The Philadelphia-based St. Vincent and the Grenadines Organization of Pennsylvania (SVGOP) on Nov. 6 concluded its independence anniversary celebrations by honoring four outstanding nationals and a Jamaican-born supporter.
Three of the Vincentian honorees are SVGOP members: Ex-police officer Wendel “Secky” Leslie and disc jockeys Chris Bailey and Vedal Cupid.
The other Vincentian is 101-year-old Myrtle Paynter, whose grandson, Ivan Paynter, received the award on her behalf at a gala Dinner and Dance, at Penn’s Landing, at the Philadelphia waterfront. Ms. Paynter was born on Aug. 20, 1911.
“Myrtle Paynter, the SVGOP salutes you,” said James Cordice, the group’s untiring president, before presenting the plaque to her grandson.
Joy Cain, a former sales manager with Air Jamaica, received the other award.
The ceremony – which was co-chaired by Cordice and former presidents, Kenrick Mitchell, the founder, and Lorenzo DeCaul – also marked the group’s 15th anniversary.
Leslie – who served, for four years, in the Royal St. Vincent and the Grenadines Police Force, before migrating to the United States in 1981 – is the chairman of SVGOP’s Special Projects Committee.
Childhood friends Bailey and Cupid, dubbed “The Caribbean Connection”, said their early passion for “DJ entertainment” was influenced by local radio and television personality Ferrand “Randy D” Dopwell and former radio personality Curtis “Willie D” Williams. Leslie is also a self-proclaimed comedian.
Cain, the group’s long-time supporter, currently serves as Sales Manager, North East U.S.A., with the Montego Bay, Jamaica-based Half Moon Golf Resort and Spa.
“SVGOP, you’re one of the best organizations that I’ve worked with at Air Jamaica,” said Cain in receiving the award. “We see a well-oiled machine.
“You’ve thought us all how to work together for the common cause of humanity,” she added. “It’s been wonderful working with you.”
In reflecting on the group’s activities, over the years, Cordice, who was among two honorees during independence anniversary celebrations in New York two Sundays ago, said while much has been accomplished, much more still needs to be done.
The other honoree was Arnold “Lydon” Charles, past president of the Brooklyn-based Vincentian umbrella group, Council of St. Vincent and the Grenadines, U.S.A., Inc. (COSAGO), which bestowed the honor].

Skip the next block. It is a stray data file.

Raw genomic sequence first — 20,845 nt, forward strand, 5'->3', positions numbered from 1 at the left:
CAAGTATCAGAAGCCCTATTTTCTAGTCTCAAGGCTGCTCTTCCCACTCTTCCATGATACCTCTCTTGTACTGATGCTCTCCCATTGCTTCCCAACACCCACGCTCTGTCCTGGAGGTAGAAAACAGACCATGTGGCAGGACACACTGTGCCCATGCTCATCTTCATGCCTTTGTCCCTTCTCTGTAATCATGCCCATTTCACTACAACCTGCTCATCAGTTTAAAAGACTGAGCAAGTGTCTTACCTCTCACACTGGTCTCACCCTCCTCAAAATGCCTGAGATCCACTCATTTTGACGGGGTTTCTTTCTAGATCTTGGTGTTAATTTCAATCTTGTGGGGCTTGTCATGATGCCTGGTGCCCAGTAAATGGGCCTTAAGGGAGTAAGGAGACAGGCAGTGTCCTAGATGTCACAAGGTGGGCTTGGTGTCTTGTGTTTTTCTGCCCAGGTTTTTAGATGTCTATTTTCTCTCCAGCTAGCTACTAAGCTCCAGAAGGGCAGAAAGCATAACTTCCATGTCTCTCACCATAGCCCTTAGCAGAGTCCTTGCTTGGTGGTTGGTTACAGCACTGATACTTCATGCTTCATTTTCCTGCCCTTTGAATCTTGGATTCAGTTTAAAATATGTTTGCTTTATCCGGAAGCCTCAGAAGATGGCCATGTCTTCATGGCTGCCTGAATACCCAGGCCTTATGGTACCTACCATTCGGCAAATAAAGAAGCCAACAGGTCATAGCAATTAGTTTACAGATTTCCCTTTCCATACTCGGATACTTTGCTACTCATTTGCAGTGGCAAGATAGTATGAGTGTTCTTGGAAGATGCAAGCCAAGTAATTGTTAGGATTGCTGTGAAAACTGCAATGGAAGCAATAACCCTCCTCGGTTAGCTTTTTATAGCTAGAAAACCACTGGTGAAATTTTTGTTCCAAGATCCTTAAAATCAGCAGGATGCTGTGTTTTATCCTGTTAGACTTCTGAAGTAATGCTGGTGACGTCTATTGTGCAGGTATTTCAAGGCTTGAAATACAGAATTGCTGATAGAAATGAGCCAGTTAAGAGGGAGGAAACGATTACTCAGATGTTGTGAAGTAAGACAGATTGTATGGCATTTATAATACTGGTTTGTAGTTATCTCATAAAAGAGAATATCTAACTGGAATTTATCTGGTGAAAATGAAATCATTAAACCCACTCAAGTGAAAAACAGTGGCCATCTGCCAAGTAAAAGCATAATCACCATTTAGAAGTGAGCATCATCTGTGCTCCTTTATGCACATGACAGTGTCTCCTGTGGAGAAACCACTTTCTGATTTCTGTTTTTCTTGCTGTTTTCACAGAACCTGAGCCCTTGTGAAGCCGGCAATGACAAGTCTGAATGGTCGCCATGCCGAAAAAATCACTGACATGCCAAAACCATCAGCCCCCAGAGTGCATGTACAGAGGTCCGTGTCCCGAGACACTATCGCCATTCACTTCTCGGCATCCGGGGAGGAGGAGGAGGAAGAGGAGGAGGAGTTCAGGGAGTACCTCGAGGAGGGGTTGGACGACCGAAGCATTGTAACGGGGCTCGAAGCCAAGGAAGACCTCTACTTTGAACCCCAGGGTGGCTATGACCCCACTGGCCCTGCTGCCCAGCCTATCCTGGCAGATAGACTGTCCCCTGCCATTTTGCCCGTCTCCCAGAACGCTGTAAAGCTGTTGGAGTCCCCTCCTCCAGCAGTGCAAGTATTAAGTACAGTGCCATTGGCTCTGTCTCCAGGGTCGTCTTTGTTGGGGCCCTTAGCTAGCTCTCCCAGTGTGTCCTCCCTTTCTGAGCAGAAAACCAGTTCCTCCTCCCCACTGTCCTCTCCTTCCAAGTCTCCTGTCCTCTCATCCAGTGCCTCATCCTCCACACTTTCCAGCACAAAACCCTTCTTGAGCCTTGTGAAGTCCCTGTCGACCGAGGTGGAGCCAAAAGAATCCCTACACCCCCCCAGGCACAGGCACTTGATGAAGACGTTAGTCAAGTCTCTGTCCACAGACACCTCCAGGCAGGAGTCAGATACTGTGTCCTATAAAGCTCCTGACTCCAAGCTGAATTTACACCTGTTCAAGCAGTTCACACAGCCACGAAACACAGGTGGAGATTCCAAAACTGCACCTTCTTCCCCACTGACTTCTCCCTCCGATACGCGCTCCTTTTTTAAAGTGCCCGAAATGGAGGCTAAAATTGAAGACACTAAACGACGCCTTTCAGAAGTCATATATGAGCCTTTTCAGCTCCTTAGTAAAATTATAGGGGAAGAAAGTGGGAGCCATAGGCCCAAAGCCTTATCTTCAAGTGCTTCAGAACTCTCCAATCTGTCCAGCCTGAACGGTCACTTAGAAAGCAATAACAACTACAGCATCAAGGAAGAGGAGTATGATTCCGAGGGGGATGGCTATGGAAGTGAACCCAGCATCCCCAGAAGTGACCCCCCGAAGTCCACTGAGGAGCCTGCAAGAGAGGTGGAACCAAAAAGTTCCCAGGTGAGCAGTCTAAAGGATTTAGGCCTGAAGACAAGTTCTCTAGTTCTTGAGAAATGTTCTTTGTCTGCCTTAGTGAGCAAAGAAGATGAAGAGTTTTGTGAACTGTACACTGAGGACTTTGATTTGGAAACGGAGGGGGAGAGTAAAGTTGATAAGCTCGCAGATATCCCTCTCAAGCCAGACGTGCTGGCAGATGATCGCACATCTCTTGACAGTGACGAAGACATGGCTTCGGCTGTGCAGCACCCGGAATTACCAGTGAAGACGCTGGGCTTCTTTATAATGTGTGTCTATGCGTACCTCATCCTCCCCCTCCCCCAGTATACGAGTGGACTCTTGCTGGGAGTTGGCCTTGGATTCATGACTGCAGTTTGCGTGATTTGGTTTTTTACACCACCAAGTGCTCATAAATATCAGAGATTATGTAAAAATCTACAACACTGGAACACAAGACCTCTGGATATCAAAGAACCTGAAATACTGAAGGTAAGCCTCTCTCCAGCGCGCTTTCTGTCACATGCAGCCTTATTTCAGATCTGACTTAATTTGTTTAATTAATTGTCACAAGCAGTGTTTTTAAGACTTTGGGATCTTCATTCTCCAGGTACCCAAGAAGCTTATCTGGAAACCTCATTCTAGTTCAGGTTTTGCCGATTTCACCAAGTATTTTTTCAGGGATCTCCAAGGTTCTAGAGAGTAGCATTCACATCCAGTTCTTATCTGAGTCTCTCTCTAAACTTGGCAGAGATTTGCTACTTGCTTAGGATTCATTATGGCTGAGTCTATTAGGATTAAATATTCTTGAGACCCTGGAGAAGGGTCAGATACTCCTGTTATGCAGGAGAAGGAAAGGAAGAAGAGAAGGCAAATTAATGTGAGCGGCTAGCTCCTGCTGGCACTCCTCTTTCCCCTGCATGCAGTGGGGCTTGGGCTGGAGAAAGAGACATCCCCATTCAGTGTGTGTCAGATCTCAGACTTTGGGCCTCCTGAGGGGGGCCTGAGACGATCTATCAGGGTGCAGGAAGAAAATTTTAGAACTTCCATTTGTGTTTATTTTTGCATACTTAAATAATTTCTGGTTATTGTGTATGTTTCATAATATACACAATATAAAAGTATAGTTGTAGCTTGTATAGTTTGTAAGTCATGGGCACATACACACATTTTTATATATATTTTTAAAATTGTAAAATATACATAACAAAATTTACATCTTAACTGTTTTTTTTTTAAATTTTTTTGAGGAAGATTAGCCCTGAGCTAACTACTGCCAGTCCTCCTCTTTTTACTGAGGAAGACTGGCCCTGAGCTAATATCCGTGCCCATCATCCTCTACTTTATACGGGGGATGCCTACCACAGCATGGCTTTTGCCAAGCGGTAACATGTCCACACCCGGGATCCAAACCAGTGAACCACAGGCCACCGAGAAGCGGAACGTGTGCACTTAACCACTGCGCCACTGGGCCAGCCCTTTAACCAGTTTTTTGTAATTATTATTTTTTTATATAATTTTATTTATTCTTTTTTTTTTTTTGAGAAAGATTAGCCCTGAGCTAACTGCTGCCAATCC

“We must continue to give of ourselves in volunteerism, continue to labor for social justice, continue to stand up and be counted – the way we did when we partnered with the U.S. Census 2010, when we painted the schools [and] fed the homeless,” said Cordice, who was in the vanguard in the push for the recent approval by the Philadelphia City Council for the raising of the Vincentian flag, for the very first time, on the Benjamin Franklin Parkway in Philadelphia.
“In recent years, SVGOP came together to aid Grenada, then Haiti, in the aftermath of their disasters. Now, we must rely on your generosity to aid in the rehabilitation of SVG (St. Vincent and the Grenadines) in the aftermath of our brush with Hurricane Tomas, where millions [of dollars] were destroyed [lost] in agriculture, schools, housing and the fishing industry,” he added.
Arlette Dopwell-James, vice president and a younger sister of “Randy D”, saluted the group’s past and present leaders and members for their “tremendous contribution, leadership, dedication and love of this organization and SVG.”
“Your efforts, time, presence, commitment and hard work are greatly desired, and [are] the reason for where we are today,” she said. “We have accomplished much, over the years, and this could not have been possible without your input.”
In remarks, read by Osram Soleyn, counselor/alternate representative at the SVG Embassy in Washington, D.C., Ambassador La Celia Prince praised SVGOP for being “one of the most vibrant and motivated Vincentian Diaspora Organizations in the United States” and for its “unstinting dedication and support to St. Vincent and the Grenadines.”
COSAGO executives and friends, members from Vincentian organizations in Boston, Mass., and Washington D.C., as well as the Bronx-based Garifuna Coalition, were among patrons at the spectacular event.
On their way home the next day, COSAGO and Boston executives and friends stopped by the neighboring South New Jersey residence of Mitchell for an “after party get-together,” where they dined on local delicacies and jammed to Vincy soca vibes.